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OECD warns of worsening growth outlook

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OECD warns of worsening growth outlook

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The latest forecast for global growth from the Organisation for Economic Cooperation and Development is much more downbeat than its May prediction.

The OECD says the outlook for economic expansion in developed countries has got much worse in the last three months.

It urged central banks to keep interest rates low and be ready to pursue other forms of monetary easing, the most common of which is printing more money.

On the eve of a meeting of finance ministers from the Group of Seven industrialised nations in the southern French city of Marseilles, the OECD urging leaders of G7 and G20 countries to send strong signals to restore flagging confidence.

The latest growth estimates marked a sharp slowdown from the Paris-based organisation’s last forecasts in May but used different methodology so were hard to compare precisely.

The OECD forecast growth across the G7 group of major industrialised economies would average 1.6 percent on an annualised basis in the third quarter before slowing to just 0.2 percent in the final three months of the year.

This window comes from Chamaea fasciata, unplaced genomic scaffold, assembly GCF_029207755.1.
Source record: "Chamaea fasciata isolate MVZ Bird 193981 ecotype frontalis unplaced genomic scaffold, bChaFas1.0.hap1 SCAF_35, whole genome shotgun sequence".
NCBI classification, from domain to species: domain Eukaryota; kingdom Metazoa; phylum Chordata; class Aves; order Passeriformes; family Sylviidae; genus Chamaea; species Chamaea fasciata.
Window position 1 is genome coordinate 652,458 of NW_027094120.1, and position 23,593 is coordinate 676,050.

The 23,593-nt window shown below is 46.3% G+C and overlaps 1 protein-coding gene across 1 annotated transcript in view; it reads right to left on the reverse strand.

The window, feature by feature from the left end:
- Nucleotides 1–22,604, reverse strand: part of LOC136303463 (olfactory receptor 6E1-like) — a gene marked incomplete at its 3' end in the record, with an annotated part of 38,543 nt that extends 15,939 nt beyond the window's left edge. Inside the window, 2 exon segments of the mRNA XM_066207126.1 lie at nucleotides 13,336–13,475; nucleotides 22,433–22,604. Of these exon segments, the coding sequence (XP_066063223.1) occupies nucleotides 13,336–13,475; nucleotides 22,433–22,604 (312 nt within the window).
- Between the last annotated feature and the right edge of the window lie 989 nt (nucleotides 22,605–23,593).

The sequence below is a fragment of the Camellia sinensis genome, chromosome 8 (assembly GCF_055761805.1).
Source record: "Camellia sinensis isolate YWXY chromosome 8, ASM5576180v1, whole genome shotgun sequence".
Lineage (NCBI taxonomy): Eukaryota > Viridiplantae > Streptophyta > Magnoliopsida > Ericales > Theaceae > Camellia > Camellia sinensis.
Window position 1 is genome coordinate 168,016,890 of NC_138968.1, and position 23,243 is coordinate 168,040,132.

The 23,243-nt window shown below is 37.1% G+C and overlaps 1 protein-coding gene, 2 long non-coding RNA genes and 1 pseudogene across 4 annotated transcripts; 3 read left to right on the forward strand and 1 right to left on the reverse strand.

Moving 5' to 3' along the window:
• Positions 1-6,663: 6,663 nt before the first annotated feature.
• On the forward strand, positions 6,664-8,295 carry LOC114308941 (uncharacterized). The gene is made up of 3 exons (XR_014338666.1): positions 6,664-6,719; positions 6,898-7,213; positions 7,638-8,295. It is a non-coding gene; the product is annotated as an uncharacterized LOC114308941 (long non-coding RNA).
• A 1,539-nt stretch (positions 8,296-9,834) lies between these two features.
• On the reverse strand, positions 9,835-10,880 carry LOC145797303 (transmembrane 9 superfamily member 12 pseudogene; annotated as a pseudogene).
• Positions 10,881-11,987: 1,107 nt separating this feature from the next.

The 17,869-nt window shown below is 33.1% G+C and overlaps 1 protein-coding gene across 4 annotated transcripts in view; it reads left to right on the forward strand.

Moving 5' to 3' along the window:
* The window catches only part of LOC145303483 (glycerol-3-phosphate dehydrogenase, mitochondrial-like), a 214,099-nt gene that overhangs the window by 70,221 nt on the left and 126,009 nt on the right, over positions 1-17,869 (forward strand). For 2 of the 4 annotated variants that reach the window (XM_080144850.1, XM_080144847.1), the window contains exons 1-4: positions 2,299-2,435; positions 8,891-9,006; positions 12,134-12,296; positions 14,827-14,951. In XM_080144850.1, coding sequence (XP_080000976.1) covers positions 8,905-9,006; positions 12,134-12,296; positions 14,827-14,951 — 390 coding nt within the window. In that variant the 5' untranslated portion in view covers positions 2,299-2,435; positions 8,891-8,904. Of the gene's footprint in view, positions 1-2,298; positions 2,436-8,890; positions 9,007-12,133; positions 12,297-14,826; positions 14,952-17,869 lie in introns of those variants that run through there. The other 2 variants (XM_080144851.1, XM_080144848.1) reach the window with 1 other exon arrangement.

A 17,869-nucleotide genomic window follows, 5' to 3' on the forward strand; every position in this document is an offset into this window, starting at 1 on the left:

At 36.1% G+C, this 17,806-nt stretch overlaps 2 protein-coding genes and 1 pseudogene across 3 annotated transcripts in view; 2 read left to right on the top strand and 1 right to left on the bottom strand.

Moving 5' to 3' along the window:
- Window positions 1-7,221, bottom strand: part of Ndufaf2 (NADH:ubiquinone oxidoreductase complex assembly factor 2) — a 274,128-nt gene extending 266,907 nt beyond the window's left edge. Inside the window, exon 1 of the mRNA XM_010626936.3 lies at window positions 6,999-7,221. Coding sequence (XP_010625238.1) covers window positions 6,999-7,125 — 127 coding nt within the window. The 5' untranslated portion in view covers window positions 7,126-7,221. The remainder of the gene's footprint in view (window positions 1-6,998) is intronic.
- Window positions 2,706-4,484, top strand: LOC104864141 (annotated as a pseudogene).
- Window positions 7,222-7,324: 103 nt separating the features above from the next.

In May, the OECD had forecast growth across its 34-nation membership of rich nations of 2.8 percent in the third quarter and 2.7 percent in the final three months of the year.

“With respect to three months back the growth scenario looks much worse, one would say that growth is stagnating,” said OECD chief economist Pier Carlo Padoan. “We are witnessing a growth slowdown across OECD countries.”

The slowdown would hit Germany particularly hard, with the OECD forecasting that Europe’s biggest economy would see annualised growth of 2.6 percent in the third quarter before contracting 1.4 percent in the fourth.

The US economy, meanwhile, would see annualised growth of 1.1 percent in the third quarter slowing to 0.4 percent in the fourth quarter.

The OECD, which is due to provide more complete forecasts later this year, warned that its latest outlook had an abnormally high margin of error due to exceptional uncertainty.